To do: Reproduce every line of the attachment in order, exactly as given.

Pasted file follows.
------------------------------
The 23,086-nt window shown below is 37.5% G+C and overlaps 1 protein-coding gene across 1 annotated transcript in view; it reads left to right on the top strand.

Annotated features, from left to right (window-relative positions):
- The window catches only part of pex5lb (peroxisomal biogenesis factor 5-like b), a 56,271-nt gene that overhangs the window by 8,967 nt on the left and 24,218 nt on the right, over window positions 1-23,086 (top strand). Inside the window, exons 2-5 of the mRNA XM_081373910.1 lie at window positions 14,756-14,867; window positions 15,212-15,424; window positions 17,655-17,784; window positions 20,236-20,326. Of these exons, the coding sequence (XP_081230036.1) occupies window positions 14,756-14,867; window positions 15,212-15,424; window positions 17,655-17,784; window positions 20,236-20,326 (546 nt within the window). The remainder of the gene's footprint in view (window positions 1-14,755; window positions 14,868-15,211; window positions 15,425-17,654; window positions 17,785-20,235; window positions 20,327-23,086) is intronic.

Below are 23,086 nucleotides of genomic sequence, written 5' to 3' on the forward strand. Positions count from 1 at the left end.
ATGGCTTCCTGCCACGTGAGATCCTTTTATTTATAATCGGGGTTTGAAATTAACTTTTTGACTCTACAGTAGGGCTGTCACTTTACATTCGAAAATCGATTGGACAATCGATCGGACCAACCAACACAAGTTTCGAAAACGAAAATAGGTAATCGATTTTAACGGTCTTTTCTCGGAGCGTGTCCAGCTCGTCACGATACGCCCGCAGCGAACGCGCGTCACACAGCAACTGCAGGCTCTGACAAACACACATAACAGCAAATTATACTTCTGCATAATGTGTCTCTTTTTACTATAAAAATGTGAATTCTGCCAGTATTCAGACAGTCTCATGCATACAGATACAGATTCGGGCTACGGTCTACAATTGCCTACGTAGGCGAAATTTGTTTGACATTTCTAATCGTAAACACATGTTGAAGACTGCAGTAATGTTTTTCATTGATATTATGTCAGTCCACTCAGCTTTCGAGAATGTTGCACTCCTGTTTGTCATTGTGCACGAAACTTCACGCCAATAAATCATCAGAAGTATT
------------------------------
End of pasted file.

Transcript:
The 23,086-nt window shown below is 37.5% G+C and overlaps 1 protein-coding gene across 1 annotated transcript in view; it reads left to right on the top strand.

Annotated features, from left to right (window-relative positions):
- The window catches only part of pex5lb (peroxisomal biogenesis factor 5-like b), a 56,271-nt gene that overhangs the window by 8,967 nt on the left and 24,218 nt on the right, over window positions 1-23,086 (top strand). Inside the window, exons 2-5 of the mRNA XM_081373910.1 lie at window positions 14,756-14,867; window positions 15,212-15,424; window positions 17,655-17,784; window positions 20,236-20,326. Of these exons, the coding sequence (XP_081230036.1) occupies window positions 14,756-14,867; window positions 15,212-15,424; window positions 17,655-17,784; window positions 20,236-20,326 (546 nt within the window). The remainder of the gene's footprint in view (window positions 1-14,755; window positions 14,868-15,211; window positions 15,425-17,654; window positions 17,785-20,235; window positions 20,327-23,086) is intronic.

Below are 23,086 nucleotides of genomic sequence, written 5' to 3' on the forward strand. Positions count from 1 at the left end.
ATGGCTTCCTGCCACGTGAGATCCTTTTATTTATAATCGGGGTTTGAAATTAACTTTTTGACTCTACAGTAGGGCTGTCACTTTACATTCGAAAATCGATTGGACAATCGATCGGACCAACCAACACAAGTTTCGAAAACGAAAATAGGTAATCGATTTTAACGGTCTTTTCTCGGAGCGTGTCCAGCTCGTCACGATACGCCCGCAGCGAACGCGCGTCACACAGCAACTGCAGGCTCTGACAAACACACATAACAGCAAATTATACTTCTGCATAATGTGTCTCTTTTTACTATAAAAATGTGAATTCTGCCAGTATTCAGACAGTCTCATGCATACAGATACAGATTCGGGCTACGGTCTACAATTGCCTACGTAGGCGAAATTTGTTTGACATTTCTAATCGTAAACACATGTTGAAGACTGCAGTAATGTTTTTCATTGATATTATGTCAGTCCACTCAGCTTTCGAGAATGTTGCACTCCTGTTTGTCATTGTGCACGAAACTTCACGCCAATAAATCATCAGAAGTATT